Dry Cleaning Alberton
Dry cleaning is any cleaning process for clothing and textiles using a chemical solvent other than water. It is used to clean fabrics that degrade in water, and delicate fabrics that cannot withstand the rough and tumble of a washing machine and clothes dryer. It can eliminate labor-intensive hand washing.
Unlike what its name implies, dry cleaning is not a ‘dry’ process. Clothes are soaked in a solvent other than water. Tetrachloroethylene (perchloroethylene), which the industry calls “perc,” is the most widely used solvent. Alternative solvents are trichloroethane and petroleum spirits. Dry cleaning can be controversial because it uses chlorocarbons, which are of concern for their potential toxicity and environmental impact.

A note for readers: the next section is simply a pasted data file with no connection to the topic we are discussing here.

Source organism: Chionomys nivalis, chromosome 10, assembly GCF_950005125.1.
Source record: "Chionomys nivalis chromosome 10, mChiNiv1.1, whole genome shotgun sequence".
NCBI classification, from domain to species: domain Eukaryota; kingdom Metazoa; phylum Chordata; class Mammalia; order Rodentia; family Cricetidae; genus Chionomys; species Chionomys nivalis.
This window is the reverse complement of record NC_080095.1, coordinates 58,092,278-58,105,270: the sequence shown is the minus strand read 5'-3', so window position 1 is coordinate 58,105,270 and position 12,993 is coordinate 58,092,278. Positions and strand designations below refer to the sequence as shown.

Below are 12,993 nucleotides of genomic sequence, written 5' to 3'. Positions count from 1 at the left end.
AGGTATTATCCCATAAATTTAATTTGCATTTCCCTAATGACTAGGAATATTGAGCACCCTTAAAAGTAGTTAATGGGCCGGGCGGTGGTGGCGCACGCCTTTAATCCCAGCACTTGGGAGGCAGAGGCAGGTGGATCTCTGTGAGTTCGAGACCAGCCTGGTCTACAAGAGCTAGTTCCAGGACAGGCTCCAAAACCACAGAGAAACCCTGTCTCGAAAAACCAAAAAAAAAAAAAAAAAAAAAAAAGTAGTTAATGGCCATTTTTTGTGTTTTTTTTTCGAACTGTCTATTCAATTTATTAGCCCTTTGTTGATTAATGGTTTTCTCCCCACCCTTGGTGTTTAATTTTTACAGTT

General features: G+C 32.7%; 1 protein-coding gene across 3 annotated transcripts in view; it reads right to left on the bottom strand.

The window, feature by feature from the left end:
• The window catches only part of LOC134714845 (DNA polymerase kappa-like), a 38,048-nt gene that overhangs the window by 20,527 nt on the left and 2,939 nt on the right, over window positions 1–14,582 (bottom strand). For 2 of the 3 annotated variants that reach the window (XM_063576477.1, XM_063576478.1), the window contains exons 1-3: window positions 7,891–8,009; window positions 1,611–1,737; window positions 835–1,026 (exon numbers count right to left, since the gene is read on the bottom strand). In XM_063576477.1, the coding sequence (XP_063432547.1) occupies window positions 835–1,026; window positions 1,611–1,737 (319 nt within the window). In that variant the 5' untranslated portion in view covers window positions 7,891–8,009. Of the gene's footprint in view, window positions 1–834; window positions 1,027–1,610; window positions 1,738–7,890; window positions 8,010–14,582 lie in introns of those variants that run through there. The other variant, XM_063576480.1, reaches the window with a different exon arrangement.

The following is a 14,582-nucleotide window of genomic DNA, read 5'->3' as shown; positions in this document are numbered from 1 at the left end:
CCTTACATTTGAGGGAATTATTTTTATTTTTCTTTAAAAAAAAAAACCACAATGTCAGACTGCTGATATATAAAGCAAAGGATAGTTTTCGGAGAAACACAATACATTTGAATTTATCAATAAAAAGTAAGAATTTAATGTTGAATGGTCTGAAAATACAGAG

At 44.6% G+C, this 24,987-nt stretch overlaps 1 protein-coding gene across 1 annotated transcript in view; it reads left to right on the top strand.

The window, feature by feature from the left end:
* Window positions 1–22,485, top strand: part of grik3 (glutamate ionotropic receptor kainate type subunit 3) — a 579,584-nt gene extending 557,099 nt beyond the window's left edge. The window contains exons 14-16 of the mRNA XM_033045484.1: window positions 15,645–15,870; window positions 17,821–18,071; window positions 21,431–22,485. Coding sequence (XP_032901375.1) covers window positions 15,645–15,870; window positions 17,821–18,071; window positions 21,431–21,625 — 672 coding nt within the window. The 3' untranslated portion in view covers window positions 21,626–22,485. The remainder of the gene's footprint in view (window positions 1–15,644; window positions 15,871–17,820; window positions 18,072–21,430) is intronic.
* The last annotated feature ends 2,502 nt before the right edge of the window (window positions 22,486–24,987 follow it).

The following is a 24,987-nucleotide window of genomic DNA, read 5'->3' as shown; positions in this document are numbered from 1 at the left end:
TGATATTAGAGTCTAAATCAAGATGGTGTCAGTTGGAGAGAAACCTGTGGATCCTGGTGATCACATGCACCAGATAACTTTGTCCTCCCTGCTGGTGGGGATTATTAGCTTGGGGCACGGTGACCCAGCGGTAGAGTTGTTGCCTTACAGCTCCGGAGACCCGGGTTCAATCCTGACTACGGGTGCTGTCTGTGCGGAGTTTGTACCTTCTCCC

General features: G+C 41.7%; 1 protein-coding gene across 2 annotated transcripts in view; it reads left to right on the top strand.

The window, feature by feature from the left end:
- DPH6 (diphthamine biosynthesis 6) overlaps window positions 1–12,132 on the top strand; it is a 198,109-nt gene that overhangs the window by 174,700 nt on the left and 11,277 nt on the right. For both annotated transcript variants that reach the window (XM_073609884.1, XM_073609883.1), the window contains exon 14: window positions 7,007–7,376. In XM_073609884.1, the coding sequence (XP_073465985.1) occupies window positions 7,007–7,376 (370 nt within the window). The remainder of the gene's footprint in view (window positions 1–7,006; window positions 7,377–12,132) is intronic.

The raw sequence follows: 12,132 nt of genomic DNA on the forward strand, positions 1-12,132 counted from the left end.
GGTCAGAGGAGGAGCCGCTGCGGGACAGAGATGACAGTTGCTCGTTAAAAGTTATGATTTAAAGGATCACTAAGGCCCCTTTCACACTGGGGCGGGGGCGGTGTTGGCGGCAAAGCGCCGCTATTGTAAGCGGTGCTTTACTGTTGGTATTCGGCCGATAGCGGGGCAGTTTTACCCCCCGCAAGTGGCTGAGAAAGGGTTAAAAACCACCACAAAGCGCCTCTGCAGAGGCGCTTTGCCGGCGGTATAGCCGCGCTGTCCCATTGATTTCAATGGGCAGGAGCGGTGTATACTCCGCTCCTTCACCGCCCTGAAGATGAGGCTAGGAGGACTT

Modern dry cleaning’s use of non-water-based solvents to remove soil and stains from clothes was reported as early as 1855. The potential for petroleum-based solvents was recognized by French dye-works operator Jean Baptiste Jolly, who offered a new service that became known as nettoyage à sec—i.e., dry cleaning. Flammability concerns led William Joseph Stoddard, a dry cleaner from Atlanta, to develop Stoddard solvent (white spirit) as a slightly less flammable alternative to gasoline-based solvents. The use of highly flammable petroleum solvents caused many fires and explosions, resulting in government regulation of dry cleaners. After World War I, dry cleaners began using chlorinated solvents. These solvents were much less flammable than petroleum solvents and had improved cleaning power.
On March 3, 1821, Thomas L. Jennings became the first African-American to be granted a United States patent. The patent was for his invention of a cleaning process called “dry scouring,” which was the precursor to dry cleaning.
Shift to tetrachloroethylene
By the mid-1930s, the dry cleaning industry had adopted tetrachloroethylene (perchloroethylene), or PCE for short, as the solvent. It has excellent cleaning power and is nonflammable and compatible with most garments. Because it is stable, tetrachloroethylene is readily recycled.